thegeko wrote:Actually, I should run unstable, because packages in testing are still somewhat old.
Ok bro lol.
BUT, the excuse that stable is bug free, is a MYTH.
Where the heck did we claim that? The answer you would probably get from our members here is all
software has bugs.
For instance right now, amarok plays each song twice in a row on random mode, I mean if this is not serious bug, then what is??
A bug in the upstream
kernel causing data loss on it's most used filesystem? Now I know you are just trolling. Anyway to resolve that obviously upstream issue with Amarok the maintainer would either have to backport a (hopefully compatible?) commit (if it exists) from a newer version of Amarok, or upload a newer version of Amarok to backports and hope all of the libraries in Squeeze allow it to compile and run? Or upload the newest version in Sid and it will trickle down to the next stable where it is compatible.
Thus it seems to me, old versions in stable carry their old bugs solved long ago. From this point of view I don't see many advantages of stable.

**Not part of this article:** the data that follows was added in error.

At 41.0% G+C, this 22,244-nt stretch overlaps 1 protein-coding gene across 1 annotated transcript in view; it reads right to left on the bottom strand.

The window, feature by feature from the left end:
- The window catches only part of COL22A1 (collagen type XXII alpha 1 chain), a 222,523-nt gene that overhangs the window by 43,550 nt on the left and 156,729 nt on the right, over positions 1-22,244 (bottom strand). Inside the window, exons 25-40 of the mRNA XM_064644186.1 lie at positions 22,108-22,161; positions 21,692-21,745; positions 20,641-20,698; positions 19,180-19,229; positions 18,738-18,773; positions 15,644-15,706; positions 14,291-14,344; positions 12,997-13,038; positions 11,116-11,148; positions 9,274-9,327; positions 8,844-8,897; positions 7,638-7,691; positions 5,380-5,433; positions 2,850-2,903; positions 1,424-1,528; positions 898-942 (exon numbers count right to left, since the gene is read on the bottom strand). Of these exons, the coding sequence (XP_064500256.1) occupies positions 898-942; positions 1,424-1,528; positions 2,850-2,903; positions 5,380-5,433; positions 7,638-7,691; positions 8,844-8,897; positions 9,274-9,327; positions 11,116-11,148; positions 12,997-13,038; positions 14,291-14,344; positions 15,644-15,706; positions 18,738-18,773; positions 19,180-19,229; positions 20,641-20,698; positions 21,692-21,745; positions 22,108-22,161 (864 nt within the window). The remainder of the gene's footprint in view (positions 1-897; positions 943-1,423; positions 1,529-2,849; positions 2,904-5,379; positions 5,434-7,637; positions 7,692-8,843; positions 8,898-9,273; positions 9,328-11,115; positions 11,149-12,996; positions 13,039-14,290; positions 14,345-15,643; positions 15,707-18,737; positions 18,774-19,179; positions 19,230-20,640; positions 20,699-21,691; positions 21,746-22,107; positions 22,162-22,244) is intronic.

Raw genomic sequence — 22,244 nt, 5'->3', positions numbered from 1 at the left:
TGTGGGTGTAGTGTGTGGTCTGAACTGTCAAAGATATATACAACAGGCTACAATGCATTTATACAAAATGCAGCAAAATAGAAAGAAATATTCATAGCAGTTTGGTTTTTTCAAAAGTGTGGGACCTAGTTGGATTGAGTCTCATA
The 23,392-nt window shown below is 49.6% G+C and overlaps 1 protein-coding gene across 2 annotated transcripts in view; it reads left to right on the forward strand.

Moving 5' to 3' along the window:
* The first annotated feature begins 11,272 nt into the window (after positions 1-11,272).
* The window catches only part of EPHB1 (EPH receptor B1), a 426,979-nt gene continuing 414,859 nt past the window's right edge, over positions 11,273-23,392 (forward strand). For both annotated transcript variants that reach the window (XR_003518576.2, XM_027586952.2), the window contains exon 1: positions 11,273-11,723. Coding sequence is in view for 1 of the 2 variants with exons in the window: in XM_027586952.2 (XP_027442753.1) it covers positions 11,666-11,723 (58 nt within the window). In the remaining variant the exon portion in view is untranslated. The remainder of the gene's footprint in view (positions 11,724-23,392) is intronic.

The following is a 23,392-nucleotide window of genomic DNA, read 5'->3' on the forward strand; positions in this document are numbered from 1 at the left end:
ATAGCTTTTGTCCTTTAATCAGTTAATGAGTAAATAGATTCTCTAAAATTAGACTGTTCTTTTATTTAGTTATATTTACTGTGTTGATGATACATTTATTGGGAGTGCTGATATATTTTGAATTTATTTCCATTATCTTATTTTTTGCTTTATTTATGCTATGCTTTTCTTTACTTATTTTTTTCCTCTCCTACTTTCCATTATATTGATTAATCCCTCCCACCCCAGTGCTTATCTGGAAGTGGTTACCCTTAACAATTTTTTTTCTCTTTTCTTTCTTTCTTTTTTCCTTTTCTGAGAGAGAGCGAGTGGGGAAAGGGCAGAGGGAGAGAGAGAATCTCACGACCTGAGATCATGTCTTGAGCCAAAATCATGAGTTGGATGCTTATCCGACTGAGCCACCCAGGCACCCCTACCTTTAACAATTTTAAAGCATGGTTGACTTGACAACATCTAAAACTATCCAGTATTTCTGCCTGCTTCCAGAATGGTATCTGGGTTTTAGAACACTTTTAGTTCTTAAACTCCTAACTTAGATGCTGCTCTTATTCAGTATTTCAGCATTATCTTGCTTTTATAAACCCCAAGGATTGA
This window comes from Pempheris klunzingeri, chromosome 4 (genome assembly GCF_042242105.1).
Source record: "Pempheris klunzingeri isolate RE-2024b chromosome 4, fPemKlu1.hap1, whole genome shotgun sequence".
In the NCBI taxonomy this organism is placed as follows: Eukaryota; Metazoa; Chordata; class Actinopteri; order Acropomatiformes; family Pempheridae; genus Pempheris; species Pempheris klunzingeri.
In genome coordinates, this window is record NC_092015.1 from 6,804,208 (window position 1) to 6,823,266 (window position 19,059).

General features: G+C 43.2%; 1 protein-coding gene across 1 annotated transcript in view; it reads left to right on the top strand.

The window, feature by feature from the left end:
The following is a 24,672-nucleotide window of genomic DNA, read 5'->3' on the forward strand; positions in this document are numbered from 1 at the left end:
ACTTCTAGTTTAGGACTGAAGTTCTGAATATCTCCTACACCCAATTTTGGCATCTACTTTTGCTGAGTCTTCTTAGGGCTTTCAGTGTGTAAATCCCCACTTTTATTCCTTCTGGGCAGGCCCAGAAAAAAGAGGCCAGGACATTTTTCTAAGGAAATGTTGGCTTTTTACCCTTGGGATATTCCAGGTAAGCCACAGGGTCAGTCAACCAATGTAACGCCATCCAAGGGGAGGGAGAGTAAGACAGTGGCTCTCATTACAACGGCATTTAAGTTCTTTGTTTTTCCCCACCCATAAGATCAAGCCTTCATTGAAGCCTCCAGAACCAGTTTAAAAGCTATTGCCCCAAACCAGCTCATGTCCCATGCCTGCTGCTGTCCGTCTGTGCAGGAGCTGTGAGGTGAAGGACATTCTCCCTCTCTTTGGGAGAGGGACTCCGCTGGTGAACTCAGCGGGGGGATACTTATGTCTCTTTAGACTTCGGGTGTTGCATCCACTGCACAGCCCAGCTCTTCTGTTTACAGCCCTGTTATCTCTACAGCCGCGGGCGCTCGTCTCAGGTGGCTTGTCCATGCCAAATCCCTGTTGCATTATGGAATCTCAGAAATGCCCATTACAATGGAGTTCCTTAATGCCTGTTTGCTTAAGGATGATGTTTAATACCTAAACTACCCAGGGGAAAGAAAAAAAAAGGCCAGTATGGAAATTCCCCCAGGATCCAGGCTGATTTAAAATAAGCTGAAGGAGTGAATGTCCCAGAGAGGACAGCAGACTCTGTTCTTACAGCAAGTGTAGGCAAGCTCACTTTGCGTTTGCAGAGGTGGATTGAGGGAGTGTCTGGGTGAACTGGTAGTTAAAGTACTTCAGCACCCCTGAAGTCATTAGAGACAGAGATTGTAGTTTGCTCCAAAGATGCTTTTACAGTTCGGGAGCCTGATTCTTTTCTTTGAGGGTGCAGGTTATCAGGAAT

And newer versions also introduce new bugs. And so on... This way at least you can 'know thy enemy'. And sometimes fixes are backported before the freeze for the next stable version. For example I am running Intel 2.19 drivers but I have the SNA acceleration available from 2.20.
Thus usual point "simply upgrade to testing" is not that simple and does not stand.
It could be more graphical and hand holdy but it is surely simple. Make sure to run simulations first so you know where you might run into problems.
The reason is that upgrade process is the last thing that is tested before moving release to testing. Now I am just waiting till current testing becomes stable, so I can upgrade without trouble. And then upgrade to testing.
This sounds like a reasonable decision. The upgrade process can
have bugs now and then. It is part of the risks of using testing. It is in testing.
I mean howcome ubuntu has newest software and seems to me like it has same amount of bugs at any point of time.
Have you ever looked at Ubuntu's bug tracker?
I say do what pleases you and be happy.